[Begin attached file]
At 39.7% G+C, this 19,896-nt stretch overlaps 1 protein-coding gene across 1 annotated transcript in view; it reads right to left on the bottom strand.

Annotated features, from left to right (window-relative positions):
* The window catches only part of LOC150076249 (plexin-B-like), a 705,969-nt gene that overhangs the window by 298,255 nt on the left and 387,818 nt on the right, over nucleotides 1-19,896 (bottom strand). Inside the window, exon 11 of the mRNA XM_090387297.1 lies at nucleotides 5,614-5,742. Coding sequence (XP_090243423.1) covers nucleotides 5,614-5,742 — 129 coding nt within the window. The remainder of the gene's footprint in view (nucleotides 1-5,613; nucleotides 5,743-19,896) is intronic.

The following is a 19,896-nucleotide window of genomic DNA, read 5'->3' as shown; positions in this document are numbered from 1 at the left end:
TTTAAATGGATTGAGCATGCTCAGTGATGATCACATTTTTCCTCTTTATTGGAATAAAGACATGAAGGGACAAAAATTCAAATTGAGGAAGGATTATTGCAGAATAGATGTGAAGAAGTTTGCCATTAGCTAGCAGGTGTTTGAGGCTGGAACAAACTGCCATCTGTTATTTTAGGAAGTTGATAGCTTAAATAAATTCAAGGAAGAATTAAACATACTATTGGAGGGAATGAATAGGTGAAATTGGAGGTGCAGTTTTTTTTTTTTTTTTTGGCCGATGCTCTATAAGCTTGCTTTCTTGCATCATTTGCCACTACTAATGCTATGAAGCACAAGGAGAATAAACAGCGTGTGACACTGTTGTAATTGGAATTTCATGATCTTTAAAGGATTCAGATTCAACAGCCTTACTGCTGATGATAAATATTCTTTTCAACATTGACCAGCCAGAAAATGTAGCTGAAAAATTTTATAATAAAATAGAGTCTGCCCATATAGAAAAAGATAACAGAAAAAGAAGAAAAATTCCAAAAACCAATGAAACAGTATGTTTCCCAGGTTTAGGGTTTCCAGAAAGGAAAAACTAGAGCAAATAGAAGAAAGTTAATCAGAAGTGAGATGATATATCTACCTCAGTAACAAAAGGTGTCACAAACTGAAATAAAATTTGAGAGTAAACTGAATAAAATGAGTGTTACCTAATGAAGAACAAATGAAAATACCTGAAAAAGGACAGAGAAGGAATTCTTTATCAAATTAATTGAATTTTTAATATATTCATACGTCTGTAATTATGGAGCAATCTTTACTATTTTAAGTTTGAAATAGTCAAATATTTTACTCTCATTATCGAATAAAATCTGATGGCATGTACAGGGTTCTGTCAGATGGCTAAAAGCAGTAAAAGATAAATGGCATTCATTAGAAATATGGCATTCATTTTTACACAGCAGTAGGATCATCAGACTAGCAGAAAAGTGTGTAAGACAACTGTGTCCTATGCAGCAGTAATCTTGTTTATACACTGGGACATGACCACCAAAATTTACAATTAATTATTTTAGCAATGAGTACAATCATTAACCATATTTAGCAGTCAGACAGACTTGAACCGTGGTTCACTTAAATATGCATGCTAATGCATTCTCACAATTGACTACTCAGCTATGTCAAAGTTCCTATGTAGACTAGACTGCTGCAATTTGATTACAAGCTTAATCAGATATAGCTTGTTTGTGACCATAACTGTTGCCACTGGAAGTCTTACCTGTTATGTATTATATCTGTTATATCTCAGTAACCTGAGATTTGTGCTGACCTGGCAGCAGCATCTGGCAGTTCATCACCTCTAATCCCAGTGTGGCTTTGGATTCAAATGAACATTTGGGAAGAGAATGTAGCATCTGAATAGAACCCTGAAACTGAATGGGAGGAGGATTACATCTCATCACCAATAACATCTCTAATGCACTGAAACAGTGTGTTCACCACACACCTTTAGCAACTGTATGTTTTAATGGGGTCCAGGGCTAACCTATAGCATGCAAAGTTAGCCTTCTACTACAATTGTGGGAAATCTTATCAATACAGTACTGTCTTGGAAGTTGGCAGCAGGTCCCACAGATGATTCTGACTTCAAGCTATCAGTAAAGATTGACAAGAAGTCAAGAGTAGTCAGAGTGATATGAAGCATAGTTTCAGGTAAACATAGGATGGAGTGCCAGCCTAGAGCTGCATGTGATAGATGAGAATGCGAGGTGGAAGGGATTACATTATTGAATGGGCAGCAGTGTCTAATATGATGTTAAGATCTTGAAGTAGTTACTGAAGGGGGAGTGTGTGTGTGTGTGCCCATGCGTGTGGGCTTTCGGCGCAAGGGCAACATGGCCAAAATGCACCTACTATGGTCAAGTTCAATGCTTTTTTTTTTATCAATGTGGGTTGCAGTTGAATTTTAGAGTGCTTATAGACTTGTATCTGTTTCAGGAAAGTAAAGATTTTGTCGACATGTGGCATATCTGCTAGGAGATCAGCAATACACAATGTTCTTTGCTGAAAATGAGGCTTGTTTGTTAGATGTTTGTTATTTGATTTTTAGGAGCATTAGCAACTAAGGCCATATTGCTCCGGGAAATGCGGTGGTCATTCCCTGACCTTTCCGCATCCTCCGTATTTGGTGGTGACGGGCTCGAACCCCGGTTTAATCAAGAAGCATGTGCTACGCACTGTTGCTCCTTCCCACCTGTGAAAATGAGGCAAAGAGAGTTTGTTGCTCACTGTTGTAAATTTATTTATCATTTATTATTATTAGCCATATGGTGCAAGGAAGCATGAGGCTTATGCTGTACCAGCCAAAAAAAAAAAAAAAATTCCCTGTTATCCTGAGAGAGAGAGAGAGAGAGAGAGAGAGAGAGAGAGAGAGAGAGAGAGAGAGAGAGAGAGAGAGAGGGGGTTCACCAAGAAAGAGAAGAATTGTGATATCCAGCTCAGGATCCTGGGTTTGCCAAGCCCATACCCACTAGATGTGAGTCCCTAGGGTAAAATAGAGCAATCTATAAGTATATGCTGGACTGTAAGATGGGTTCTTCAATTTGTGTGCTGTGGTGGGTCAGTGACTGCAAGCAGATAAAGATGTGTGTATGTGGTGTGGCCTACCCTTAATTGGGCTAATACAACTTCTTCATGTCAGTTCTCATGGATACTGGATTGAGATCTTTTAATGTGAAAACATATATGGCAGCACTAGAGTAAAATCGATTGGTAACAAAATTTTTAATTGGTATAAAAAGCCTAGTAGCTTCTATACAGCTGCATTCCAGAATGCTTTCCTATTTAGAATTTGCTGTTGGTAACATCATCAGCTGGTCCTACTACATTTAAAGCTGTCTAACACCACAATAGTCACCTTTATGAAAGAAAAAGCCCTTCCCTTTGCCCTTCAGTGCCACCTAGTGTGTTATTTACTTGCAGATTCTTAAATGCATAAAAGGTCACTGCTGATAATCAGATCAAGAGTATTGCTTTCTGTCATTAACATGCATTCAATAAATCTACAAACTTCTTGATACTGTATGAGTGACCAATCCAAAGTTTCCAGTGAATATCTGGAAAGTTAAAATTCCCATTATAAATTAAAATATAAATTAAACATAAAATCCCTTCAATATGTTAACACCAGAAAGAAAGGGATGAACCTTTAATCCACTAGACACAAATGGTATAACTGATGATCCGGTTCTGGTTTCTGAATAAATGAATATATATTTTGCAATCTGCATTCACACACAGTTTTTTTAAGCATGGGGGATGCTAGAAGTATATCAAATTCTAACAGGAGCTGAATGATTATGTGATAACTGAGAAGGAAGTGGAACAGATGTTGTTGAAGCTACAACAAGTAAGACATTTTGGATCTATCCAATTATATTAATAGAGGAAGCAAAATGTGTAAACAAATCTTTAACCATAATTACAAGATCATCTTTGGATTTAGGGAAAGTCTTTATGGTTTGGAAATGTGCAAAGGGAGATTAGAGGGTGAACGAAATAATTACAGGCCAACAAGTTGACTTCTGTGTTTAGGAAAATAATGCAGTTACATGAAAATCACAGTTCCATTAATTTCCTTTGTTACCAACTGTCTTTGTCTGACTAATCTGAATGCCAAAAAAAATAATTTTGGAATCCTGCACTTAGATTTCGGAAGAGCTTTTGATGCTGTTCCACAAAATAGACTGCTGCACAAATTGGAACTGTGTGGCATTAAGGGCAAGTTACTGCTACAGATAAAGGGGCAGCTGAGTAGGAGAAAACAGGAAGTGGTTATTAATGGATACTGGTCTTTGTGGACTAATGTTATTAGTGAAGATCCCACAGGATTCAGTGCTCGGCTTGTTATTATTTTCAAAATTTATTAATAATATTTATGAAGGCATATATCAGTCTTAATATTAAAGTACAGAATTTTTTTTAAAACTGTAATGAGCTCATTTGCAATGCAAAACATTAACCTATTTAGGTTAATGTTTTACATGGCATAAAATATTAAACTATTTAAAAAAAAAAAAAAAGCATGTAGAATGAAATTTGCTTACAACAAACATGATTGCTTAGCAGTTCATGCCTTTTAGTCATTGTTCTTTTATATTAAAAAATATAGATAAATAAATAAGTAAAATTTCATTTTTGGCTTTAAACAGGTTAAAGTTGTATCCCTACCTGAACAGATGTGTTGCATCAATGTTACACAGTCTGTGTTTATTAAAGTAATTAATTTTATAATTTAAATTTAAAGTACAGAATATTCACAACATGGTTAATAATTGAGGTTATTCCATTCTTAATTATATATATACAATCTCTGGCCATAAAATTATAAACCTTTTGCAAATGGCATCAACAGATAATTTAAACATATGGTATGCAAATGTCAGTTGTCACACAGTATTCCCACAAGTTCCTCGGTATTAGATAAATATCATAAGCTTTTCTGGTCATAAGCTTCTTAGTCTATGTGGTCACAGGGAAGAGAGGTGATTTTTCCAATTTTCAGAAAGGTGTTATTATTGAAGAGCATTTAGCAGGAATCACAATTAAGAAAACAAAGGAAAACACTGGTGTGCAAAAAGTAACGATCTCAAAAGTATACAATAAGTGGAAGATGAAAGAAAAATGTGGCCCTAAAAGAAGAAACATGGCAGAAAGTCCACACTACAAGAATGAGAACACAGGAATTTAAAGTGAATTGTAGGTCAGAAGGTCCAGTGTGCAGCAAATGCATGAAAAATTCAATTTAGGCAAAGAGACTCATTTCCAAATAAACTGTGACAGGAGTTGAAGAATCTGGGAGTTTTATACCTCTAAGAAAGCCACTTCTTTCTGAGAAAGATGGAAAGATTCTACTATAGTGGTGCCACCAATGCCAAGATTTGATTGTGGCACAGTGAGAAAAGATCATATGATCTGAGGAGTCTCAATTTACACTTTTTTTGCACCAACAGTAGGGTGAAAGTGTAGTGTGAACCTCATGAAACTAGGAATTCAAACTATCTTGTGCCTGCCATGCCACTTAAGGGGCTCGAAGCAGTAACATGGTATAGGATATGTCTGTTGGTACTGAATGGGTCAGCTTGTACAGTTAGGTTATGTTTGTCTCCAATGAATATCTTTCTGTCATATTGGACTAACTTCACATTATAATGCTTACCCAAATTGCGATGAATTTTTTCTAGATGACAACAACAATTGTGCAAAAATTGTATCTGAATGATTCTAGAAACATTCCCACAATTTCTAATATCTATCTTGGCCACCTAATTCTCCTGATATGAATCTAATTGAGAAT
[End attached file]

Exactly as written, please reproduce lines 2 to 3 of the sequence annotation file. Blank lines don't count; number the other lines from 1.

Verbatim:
Annotated features, from left to right (window-relative positions):
* The window catches only part of LOC150076249 (plexin-B-like), a 705,969-nt gene that overhangs the window by 298,255 nt on the left and 387,818 nt on the right, over nucleotides 1-19,896 (bottom strand). Inside the window, exon 11 of the mRNA XM_090387297.1 lies at nucleotides 5,614-5,742. Coding sequence (XP_090243423.1) covers nucleotides 5,614-5,742 — 129 coding nt within the window. The remainder of the gene's footprint in view (nucleotides 1-5,613; nucleotides 5,743-19,896) is intronic.